The best MBA essays aren’t about showing off your technical skills. Most Indian MBA applicants (who are engineers or work in the software industry) aren’t sure about what Admission Officers expect and they approach it like a job application.
Jon Frank, founder of Precision Essay, continues his guest series and shares some more MBA essay tips for Indian MBA applicants. This is the third in a 5-part series.
Here’s the full series:
MBA Essay Tip #1: Undo the adcom’s preconceptions about India
MBA Essay Tip #2: Don’t be so quick to throw away the tech background.
MBA Essay Tip #3: Focus on SOFT skills. Leadership, not tech.
MBA Essay Tip #4: Be creative. Take Risks.
MBA Essay Tip #5: Don’t kid yourself.
MBA Essay Tips: Part 3
Five (Perhaps Surprising) Things that Indians MUST do in their MBA Applications
By now you know that applying for business school is a uniquely challenging process for applicants from India for a variety of reasons. In the past few weeks, I’ve discussed two (the adcom’s misconceptions and the abundance of applicants with a tech background), and offered some strategy for success.
And now it’s time for another must-do for Indian applicants:
#3: Focus on SOFT skills. Leadership, not tech.
OK, so it sounds like it might contradict with my last piece of advice, but let me explain. Yes, you have this tech background, and it can be GREAT. Like I said before, don’t throw it away.
That being said, there are some rules.
When you DO talk about your great tech background, focus on the LEADERSHIP aspects of it. And there are plenty of ‘em. How so? Well you didn’t just sit in a room, alone, coding, right? You managed a small team, even if only briefly. You led some people. You worked, and, this may even be a bit of a stretch, you led people from different COUNTRIES!
You did stuff, great stuff, and that’s the stuff adcoms need to see.
So don’t just make it seem as though you just sat in your room all day alone. Make it clear that to you, tech isn’t about code; it’s about inspiring others to help you to achieve the BIG picture.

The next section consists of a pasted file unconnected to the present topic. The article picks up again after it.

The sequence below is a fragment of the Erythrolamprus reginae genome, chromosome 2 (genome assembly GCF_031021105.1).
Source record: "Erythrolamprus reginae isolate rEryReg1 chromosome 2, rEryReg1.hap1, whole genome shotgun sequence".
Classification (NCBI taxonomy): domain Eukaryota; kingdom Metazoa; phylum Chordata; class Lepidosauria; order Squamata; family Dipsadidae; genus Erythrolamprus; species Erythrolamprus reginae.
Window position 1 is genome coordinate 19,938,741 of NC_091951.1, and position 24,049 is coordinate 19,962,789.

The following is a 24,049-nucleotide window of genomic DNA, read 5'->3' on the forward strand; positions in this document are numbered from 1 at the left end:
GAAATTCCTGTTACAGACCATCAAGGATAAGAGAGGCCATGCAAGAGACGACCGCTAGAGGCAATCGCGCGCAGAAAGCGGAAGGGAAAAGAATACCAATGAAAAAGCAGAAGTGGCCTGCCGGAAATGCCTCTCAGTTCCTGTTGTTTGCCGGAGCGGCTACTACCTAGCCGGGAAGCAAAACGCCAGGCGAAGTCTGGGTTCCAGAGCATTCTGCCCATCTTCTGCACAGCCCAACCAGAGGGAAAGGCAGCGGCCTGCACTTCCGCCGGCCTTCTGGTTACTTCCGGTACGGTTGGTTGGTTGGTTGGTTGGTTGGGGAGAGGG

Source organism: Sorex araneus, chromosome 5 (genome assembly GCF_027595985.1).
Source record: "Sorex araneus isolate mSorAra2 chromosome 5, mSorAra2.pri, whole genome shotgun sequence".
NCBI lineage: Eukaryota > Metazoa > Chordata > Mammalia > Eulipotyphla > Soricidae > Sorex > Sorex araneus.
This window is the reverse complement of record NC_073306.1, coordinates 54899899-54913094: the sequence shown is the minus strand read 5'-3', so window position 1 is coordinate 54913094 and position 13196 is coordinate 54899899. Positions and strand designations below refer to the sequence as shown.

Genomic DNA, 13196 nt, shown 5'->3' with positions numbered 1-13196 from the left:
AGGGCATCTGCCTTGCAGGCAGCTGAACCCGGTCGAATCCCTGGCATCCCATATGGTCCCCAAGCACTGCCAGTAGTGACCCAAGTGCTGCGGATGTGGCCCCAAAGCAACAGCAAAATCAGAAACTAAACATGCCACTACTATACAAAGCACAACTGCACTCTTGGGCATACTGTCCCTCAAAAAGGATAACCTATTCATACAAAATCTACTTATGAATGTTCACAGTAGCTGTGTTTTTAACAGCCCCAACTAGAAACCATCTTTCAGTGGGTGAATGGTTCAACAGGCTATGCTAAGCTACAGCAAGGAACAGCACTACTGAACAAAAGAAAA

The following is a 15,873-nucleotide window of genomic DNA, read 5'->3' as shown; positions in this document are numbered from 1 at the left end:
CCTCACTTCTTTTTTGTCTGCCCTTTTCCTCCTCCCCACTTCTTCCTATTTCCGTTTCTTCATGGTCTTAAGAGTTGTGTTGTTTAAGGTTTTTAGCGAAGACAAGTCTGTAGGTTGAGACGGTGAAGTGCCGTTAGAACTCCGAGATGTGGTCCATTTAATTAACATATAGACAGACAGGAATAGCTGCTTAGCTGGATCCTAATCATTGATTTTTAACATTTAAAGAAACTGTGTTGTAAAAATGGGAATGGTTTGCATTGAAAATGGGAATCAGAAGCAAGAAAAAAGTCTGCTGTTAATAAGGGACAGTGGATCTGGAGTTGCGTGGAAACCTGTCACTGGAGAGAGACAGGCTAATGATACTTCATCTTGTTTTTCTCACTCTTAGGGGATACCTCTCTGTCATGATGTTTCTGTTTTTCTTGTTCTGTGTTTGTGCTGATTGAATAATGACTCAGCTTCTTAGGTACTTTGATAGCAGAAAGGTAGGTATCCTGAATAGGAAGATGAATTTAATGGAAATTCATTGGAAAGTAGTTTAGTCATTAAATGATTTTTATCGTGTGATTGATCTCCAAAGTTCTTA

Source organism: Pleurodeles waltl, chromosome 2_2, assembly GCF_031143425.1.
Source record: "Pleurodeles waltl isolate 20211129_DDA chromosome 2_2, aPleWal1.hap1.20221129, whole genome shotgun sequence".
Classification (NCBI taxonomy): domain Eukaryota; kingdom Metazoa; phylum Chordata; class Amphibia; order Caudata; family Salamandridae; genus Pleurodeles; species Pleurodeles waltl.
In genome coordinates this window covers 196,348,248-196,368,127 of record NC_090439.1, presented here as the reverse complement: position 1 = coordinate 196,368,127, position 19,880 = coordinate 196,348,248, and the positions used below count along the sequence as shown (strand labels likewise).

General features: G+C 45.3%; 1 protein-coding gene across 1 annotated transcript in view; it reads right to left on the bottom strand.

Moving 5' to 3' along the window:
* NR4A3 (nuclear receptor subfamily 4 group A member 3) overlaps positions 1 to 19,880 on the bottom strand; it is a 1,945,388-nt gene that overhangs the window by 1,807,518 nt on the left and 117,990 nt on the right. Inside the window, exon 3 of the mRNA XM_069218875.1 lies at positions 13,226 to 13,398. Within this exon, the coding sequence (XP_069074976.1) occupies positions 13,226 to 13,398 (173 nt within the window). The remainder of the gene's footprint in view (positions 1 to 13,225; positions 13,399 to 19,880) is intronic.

Use your experience in tech only as a backdrop. You worked in tech, sure, but you used that role to prove your leadership. Your tech position contributed to other valuable skills: inspirational, public speaking; creative skills; your ability to make important decisions with little information.
See where I’m going with this? Your job is more than just the technical stuff… at least it has to be if you want to stand out. So dig deep and pull that stuff out. Think outside the box a bit.
Sure, on the surface you worked in technology, but what’s UNDER the surface? That’s what will set you apart. That’s what will get you into b-school.
* Next week, it’s all about the importance of creativity. And, yes, it’s verrrry important.
If you want even more in-depth insight or specific strategies for overcoming this and the other obstacles Indian applicants face, join me on March 14 and 15 for a 2-hour, 2-day intensive webinar: The Art of the Indian MBA Application.
And if you want to dig even deeper and get an edge on the competition, you won’t want to miss our MBA Application Basic Training. This intensive, highly interactive, 3-day course will teach you everything you need to know about applying to b-school. And our April session is geared specifically to Indian applicants. Class size is limited to 15 people, so sign up early.
Next Post: MBA Essay Tip #4 – Be creative. Take Risks.